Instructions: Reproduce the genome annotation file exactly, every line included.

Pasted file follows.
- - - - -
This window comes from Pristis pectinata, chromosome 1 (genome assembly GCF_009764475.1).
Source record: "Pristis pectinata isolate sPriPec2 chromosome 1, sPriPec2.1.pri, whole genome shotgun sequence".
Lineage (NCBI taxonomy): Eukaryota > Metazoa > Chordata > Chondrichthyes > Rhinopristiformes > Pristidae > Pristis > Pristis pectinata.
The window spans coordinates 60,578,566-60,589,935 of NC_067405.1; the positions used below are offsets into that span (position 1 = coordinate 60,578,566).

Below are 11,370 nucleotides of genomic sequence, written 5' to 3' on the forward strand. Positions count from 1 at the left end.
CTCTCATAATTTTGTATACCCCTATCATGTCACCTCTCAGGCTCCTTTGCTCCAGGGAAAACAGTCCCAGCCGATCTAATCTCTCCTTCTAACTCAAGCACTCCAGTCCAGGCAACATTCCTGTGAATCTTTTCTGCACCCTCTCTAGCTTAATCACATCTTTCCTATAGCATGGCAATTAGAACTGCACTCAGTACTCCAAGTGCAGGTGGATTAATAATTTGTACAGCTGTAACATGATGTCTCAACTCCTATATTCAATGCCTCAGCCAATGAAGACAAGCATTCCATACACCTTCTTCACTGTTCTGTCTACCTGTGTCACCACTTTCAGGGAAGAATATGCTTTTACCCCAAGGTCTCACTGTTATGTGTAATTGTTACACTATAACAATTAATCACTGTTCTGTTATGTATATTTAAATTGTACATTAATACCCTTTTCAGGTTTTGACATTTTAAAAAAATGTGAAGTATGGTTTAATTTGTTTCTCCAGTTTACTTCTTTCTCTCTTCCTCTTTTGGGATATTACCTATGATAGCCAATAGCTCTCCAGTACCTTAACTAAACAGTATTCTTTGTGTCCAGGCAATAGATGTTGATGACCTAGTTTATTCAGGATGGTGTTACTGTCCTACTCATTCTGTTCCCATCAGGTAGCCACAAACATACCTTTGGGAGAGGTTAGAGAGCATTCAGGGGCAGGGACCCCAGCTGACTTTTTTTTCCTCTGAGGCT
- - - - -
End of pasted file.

This window comes from Pristis pectinata, chromosome 1 (genome assembly GCF_009764475.1).
Source record: "Pristis pectinata isolate sPriPec2 chromosome 1, sPriPec2.1.pri, whole genome shotgun sequence".
Lineage (NCBI taxonomy): Eukaryota > Metazoa > Chordata > Chondrichthyes > Rhinopristiformes > Pristidae > Pristis > Pristis pectinata.
The window spans coordinates 60,578,566-60,589,935 of NC_067405.1; the positions used below are offsets into that span (position 1 = coordinate 60,578,566).

Below are 11,370 nucleotides of genomic sequence, written 5' to 3' on the forward strand. Positions count from 1 at the left end.
CTCTCATAATTTTGTATACCCCTATCATGTCACCTCTCAGGCTCCTTTGCTCCAGGGAAAACAGTCCCAGCCGATCTAATCTCTCCTTCTAACTCAAGCACTCCAGTCCAGGCAACATTCCTGTGAATCTTTTCTGCACCCTCTCTAGCTTAATCACATCTTTCCTATAGCATGGCAATTAGAACTGCACTCAGTACTCCAAGTGCAGGTGGATTAATAATTTGTACAGCTGTAACATGATGTCTCAACTCCTATATTCAATGCCTCAGCCAATGAAGACAAGCATTCCATACACCTTCTTCACTGTTCTGTCTACCTGTGTCACCACTTTCAGGGAAGAATATGCTTTTACCCCAAGGTCTCACTGTTATGTGTAATTGTTACACTATAACAATTAATCACTGTTCTGTTATGTATATTTAAATTGTACATTAATACCCTTTTCAGGTTTTGACATTTTAAAAAAATGTGAAGTATGGTTTAATTTGTTTCTCCAGTTTACTTCTTTCTCTCTTCCTCTTTTGGGATATTACCTATGATAGCCAATAGCTCTCCAGTACCTTAACTAAACAGTATTCTTTGTGTCCAGGCAATAGATGTTGATGACCTAGTTTATTCAGGATGGTGTTACTGTCCTACTCATTCTGTTCCCATCAGGTAGCCACAAACATACCTTTGGGAGAGGTTAGAGAGCATTCAGGGGCAGGGACCCCAGCTGACTTTTTTTTCCTCTGAGGCT